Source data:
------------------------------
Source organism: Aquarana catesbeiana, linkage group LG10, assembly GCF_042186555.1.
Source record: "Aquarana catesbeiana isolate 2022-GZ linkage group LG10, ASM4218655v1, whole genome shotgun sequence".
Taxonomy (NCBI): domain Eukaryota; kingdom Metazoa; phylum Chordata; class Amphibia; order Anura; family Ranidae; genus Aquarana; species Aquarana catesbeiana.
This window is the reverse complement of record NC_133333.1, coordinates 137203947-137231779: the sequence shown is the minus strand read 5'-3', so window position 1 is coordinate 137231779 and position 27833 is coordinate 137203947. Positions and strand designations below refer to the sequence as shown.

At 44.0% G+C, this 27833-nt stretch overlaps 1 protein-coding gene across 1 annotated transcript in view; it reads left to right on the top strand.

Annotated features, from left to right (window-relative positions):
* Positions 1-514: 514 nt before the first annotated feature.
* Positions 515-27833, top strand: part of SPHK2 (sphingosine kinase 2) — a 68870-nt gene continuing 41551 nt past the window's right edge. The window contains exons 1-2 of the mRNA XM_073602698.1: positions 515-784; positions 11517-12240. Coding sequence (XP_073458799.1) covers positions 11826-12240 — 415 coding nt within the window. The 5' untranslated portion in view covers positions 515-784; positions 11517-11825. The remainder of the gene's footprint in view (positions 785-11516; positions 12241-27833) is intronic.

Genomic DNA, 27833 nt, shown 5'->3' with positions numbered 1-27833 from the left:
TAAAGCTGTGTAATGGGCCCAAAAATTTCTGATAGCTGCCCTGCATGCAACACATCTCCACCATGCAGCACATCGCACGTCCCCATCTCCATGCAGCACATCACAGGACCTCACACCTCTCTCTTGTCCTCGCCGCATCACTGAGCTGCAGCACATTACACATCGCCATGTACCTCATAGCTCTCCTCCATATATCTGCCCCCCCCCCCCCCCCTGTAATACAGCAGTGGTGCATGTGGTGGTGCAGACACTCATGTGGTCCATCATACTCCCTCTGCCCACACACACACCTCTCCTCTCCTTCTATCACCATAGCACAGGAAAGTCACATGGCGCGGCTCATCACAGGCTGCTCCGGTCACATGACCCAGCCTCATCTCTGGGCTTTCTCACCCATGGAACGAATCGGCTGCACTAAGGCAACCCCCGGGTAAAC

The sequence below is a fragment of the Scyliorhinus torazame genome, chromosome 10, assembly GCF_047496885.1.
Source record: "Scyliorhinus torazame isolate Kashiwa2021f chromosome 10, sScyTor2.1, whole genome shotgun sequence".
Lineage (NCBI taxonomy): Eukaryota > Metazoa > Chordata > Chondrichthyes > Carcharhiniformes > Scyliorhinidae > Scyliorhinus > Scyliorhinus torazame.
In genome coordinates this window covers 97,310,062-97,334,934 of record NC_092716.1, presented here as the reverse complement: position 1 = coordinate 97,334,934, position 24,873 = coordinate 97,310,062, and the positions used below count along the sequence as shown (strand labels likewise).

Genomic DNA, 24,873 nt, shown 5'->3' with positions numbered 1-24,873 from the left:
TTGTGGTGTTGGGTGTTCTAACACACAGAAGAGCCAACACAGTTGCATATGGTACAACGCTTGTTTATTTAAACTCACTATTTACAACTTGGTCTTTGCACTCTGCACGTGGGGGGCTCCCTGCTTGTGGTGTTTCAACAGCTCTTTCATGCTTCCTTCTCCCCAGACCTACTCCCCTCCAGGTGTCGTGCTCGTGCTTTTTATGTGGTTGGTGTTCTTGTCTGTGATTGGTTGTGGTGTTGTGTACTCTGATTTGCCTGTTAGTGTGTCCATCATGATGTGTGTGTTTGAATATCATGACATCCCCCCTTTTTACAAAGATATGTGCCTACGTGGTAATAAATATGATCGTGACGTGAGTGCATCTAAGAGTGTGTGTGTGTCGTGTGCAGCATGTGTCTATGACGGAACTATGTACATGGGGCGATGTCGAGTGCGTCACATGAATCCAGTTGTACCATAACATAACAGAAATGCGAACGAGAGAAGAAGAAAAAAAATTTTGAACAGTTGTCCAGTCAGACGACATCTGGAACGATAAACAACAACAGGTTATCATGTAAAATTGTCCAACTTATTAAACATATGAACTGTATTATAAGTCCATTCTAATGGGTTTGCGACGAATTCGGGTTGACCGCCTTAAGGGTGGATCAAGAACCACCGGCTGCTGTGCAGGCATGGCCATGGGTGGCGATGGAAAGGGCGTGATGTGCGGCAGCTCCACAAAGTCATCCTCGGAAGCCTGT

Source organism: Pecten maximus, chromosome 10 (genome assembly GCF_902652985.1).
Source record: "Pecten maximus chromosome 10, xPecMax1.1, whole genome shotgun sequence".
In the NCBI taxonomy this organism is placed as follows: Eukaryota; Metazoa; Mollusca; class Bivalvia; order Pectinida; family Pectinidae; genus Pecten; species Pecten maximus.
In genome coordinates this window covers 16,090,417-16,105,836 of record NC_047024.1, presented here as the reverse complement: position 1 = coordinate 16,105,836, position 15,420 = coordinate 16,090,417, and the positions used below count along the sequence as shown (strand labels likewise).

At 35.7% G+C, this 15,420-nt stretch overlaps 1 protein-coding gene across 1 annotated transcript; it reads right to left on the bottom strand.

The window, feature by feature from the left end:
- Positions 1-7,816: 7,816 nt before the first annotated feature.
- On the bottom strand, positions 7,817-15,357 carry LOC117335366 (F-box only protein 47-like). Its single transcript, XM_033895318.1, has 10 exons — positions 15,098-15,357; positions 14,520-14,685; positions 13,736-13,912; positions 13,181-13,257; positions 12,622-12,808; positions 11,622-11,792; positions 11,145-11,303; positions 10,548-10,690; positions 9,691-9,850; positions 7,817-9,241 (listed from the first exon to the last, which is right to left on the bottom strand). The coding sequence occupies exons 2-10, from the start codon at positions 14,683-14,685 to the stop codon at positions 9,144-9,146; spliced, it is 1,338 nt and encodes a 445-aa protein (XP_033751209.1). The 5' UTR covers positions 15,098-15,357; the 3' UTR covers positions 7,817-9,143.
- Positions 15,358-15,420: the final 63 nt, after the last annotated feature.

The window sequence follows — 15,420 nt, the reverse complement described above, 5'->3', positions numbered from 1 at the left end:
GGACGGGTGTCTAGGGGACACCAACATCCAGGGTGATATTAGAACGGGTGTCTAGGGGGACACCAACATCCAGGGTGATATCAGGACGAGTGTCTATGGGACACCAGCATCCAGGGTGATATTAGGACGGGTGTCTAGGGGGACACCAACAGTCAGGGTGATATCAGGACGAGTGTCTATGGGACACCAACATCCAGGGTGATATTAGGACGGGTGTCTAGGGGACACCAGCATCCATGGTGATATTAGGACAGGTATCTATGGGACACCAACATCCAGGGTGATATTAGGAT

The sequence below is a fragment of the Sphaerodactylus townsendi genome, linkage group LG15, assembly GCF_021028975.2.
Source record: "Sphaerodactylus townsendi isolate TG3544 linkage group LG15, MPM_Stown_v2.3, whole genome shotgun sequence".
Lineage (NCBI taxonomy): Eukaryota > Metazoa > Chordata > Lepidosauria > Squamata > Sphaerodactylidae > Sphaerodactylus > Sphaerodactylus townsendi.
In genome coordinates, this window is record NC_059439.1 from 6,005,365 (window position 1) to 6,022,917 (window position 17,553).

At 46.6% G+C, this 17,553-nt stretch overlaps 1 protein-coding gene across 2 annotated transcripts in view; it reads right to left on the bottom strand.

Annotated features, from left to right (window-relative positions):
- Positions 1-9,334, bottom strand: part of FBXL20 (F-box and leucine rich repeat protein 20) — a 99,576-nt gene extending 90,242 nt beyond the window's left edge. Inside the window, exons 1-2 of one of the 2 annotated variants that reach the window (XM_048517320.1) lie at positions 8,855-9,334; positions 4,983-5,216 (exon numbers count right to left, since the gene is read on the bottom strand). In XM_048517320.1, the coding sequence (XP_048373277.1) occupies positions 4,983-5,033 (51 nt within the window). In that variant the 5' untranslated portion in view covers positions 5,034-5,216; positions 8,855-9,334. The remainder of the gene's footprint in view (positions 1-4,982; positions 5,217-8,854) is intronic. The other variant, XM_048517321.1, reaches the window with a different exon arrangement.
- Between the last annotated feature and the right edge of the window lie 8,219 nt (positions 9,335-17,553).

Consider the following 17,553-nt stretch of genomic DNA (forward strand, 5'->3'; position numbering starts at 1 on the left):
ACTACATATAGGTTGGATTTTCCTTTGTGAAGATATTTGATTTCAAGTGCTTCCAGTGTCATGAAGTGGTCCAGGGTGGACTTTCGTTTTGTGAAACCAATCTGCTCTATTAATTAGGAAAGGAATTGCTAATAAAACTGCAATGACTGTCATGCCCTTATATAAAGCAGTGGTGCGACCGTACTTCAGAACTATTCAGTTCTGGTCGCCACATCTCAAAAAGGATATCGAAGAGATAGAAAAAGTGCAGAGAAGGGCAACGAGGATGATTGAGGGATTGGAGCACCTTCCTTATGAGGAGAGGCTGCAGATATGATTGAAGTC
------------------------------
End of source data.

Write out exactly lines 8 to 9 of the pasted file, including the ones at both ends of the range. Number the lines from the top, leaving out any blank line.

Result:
* Positions 515-27833, top strand: part of SPHK2 (sphingosine kinase 2) — a 68870-nt gene continuing 41551 nt past the window's right edge. The window contains exons 1-2 of the mRNA XM_073602698.1: positions 515-784; positions 11517-12240. Coding sequence (XP_073458799.1) covers positions 11826-12240 — 415 coding nt within the window. The 5' untranslated portion in view covers positions 515-784; positions 11517-11825. The remainder of the gene's footprint in view (positions 785-11516; positions 12241-27833) is intronic.

Genomic DNA, 27833 nt, shown 5'->3' with positions numbered 1-27833 from the left: